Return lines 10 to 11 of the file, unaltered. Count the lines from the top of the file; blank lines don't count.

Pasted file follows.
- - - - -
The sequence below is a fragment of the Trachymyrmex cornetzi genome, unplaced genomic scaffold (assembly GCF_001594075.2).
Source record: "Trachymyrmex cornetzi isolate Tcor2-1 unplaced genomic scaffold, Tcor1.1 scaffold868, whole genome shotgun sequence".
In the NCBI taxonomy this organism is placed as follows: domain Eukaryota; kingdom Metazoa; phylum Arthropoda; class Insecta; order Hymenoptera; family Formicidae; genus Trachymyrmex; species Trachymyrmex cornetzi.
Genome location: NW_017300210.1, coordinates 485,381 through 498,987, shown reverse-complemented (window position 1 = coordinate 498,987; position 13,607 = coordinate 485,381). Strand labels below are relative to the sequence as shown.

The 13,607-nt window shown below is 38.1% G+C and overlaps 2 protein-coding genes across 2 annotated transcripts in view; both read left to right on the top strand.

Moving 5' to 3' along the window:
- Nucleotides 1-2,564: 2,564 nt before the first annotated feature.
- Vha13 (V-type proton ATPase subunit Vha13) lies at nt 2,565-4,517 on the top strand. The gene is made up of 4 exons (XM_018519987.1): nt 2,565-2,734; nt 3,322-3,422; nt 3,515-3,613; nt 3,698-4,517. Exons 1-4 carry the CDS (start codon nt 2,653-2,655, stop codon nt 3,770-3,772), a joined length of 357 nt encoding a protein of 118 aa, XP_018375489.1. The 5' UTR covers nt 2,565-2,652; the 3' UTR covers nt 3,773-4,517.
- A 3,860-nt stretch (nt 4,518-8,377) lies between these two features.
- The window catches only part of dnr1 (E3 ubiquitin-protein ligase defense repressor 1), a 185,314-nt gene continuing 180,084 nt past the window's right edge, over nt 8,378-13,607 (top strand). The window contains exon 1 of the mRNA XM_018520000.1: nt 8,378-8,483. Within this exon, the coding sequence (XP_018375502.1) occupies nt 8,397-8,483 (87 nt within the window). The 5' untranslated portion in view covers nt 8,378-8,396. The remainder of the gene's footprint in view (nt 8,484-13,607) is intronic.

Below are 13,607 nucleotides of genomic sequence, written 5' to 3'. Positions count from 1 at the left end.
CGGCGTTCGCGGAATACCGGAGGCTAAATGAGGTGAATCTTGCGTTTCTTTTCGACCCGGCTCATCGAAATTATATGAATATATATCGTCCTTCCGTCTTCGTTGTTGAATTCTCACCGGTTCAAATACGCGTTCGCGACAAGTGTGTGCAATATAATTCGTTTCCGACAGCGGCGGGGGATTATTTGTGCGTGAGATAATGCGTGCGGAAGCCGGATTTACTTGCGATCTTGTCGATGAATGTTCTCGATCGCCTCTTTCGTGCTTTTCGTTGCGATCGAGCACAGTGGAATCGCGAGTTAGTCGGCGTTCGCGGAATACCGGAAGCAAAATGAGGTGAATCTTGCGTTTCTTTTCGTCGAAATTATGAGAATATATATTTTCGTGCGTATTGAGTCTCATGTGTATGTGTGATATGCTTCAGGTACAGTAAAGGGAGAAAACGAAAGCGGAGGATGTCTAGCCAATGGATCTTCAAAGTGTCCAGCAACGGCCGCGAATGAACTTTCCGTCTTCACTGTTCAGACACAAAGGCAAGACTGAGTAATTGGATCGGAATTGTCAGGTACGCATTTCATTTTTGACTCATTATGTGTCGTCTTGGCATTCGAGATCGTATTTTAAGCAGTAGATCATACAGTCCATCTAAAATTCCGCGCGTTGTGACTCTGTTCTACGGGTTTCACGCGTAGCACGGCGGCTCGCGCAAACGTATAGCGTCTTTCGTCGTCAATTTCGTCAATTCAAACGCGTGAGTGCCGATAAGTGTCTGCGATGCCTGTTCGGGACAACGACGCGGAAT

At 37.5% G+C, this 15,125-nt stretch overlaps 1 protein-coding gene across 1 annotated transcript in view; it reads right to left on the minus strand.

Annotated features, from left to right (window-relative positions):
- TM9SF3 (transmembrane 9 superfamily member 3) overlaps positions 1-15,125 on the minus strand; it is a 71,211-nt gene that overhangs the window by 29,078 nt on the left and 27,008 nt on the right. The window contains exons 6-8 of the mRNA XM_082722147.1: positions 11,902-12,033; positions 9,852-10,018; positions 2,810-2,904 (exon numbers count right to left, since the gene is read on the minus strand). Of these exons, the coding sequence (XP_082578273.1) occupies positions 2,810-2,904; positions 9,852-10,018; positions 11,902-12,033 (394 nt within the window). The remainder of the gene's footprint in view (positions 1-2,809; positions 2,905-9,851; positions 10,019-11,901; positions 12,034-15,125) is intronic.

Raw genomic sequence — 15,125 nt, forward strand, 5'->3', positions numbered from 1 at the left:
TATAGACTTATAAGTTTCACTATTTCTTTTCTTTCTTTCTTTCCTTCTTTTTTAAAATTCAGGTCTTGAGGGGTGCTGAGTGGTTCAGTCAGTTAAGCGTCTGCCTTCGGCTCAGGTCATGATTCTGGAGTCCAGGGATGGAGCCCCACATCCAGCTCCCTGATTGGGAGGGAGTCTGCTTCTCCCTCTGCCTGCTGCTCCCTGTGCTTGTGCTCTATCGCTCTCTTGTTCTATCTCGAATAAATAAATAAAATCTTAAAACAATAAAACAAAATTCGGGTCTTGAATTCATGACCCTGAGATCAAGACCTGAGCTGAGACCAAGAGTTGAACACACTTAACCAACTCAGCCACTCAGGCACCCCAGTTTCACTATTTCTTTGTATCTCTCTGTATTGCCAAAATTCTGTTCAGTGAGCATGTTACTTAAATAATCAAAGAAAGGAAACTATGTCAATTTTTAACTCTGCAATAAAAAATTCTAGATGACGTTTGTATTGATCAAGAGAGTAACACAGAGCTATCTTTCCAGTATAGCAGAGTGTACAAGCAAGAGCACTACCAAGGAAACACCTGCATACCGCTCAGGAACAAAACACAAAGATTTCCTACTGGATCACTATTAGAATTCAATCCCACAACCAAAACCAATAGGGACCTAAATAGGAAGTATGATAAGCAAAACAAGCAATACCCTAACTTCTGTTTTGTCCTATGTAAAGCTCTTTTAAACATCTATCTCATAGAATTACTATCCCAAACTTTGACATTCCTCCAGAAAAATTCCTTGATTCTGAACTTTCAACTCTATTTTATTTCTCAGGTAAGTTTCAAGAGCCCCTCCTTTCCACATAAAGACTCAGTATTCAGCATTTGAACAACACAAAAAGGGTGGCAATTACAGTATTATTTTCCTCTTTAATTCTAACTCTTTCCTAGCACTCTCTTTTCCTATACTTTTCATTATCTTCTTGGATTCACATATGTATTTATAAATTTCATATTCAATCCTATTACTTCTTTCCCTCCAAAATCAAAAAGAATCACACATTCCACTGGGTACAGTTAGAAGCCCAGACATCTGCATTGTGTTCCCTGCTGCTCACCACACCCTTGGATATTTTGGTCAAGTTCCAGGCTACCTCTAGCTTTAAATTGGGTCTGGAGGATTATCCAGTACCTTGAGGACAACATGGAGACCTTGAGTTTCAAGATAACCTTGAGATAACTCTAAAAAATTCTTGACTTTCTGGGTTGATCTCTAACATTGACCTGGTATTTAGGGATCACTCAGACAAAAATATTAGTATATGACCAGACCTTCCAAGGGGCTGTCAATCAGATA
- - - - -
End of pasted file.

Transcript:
- The window catches only part of dnr1 (E3 ubiquitin-protein ligase defense repressor 1), a 185,314-nt gene continuing 180,084 nt past the window's right edge, over nt 8,378-13,607 (top strand). The window contains exon 1 of the mRNA XM_018520000.1: nt 8,378-8,483. Within this exon, the coding sequence (XP_018375502.1) occupies nt 8,397-8,483 (87 nt within the window). The 5' untranslated portion in view covers nt 8,378-8,396. The remainder of the gene's footprint in view (nt 8,484-13,607) is intronic.

Below are 13,607 nucleotides of genomic sequence, written 5' to 3'. Positions count from 1 at the left end.